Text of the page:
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Reviewed by:
  • Believe by Sarah Aronson
  • Karen Coats
Aronson, Sarah. Believe. Carolrhoda Lab, 2013. 290p Trade ed. ISBN 978-1-4677-0697-1 $17.95 E-book ed. ISBN 978-1-4677-1617-8 $12.95 R Gr. 9-12

Ten years ago, Janine Collins survived a bombing in Israel that killed her parents; at only six years old, she became a household name and a symbol for the possibility of faith and recovery. Interest in her fate has only grown since then, in large part due to the work of the pastor who pulled her from the rubble and has used the event to catapult him into a multimedia faith industry. The ten-year anniversary of the bombing, coupled with the increase of faith-based discourse in politics and media, has prompted renewed interest, and even Janine’s friends are trying to leverage her celebrity for their causes. Janine is unnerved by the attention, particularly because she’s not sure what she believes. She and her aunt observe some traditions of Judaism, but her experience with tragedy and opportunism has her questioning whether a God, especially a loving one, even exists. Meanwhile, her well-honed self-protective impulses are alienating her friends, who suspect her of playing coy [End Page 201] to keep the media intrigued and to shut her friends out from any benefits of being friends with a celebrity. Couched in a ripped-from-the-headlines plot structure, this is a weighty exploration of social responsibility versus individual expression and the merit of asserting your personal inclinations against a destiny that others have imposed on you. Fortunately, the heady issues are leavened with heart; readers may not always agree with Janine or even like her at times, but they will find much to empathize with as she navigates these tough contemporary choices.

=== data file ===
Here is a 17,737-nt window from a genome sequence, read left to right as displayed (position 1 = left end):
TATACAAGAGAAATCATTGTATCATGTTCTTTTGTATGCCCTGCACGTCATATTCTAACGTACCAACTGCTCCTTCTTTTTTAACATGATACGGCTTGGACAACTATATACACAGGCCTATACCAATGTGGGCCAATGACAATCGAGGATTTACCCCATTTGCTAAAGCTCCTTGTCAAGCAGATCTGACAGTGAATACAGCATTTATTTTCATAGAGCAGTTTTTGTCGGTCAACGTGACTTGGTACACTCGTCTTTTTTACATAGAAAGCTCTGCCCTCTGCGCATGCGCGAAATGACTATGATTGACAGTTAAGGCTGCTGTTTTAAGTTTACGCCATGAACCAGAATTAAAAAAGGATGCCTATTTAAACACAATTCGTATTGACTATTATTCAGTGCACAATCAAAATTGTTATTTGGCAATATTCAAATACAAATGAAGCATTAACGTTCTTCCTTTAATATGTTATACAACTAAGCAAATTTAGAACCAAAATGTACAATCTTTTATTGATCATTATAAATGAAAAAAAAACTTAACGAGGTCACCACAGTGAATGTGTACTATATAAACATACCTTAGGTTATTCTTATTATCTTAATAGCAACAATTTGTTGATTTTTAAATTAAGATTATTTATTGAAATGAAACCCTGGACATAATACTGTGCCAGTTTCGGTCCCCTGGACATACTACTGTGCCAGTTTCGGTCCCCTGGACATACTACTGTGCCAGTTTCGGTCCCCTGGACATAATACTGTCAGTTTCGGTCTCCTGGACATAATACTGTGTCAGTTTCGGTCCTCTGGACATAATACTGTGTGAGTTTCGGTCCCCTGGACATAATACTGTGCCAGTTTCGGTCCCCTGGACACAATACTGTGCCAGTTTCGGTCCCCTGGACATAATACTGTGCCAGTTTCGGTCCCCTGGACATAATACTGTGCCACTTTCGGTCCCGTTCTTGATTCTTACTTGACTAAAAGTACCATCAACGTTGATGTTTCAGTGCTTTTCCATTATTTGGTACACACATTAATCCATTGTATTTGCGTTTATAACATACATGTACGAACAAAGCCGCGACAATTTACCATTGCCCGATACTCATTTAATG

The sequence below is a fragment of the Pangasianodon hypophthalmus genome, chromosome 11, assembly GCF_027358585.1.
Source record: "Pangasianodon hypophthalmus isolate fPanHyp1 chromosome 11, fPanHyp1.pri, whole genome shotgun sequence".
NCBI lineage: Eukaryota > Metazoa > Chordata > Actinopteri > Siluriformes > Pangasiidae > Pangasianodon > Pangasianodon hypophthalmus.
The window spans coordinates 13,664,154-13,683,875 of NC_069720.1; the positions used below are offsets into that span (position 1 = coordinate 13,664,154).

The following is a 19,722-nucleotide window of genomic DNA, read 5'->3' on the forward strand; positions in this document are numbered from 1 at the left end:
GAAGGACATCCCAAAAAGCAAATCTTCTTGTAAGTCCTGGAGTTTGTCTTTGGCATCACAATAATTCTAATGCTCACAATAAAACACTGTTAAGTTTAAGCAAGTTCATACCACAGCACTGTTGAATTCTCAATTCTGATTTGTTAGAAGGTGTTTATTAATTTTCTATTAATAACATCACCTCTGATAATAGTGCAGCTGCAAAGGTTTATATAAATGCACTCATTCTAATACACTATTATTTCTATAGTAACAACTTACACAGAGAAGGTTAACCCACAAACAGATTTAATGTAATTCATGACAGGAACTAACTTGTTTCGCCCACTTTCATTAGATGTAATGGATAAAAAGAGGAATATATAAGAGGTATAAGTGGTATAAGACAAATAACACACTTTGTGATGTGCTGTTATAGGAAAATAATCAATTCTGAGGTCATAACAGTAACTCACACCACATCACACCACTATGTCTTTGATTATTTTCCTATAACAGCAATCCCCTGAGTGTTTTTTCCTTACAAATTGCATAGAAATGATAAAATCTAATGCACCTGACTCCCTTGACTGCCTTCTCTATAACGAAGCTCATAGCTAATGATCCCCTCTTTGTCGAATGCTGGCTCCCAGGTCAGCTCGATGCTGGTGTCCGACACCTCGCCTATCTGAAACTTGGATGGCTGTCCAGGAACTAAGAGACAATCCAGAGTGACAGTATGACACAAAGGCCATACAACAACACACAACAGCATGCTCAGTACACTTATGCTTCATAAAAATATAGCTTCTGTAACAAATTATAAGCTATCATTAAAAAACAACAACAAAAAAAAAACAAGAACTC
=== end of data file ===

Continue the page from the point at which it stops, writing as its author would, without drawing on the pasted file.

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pp. 201-202
Launched on MUSE
Open Access
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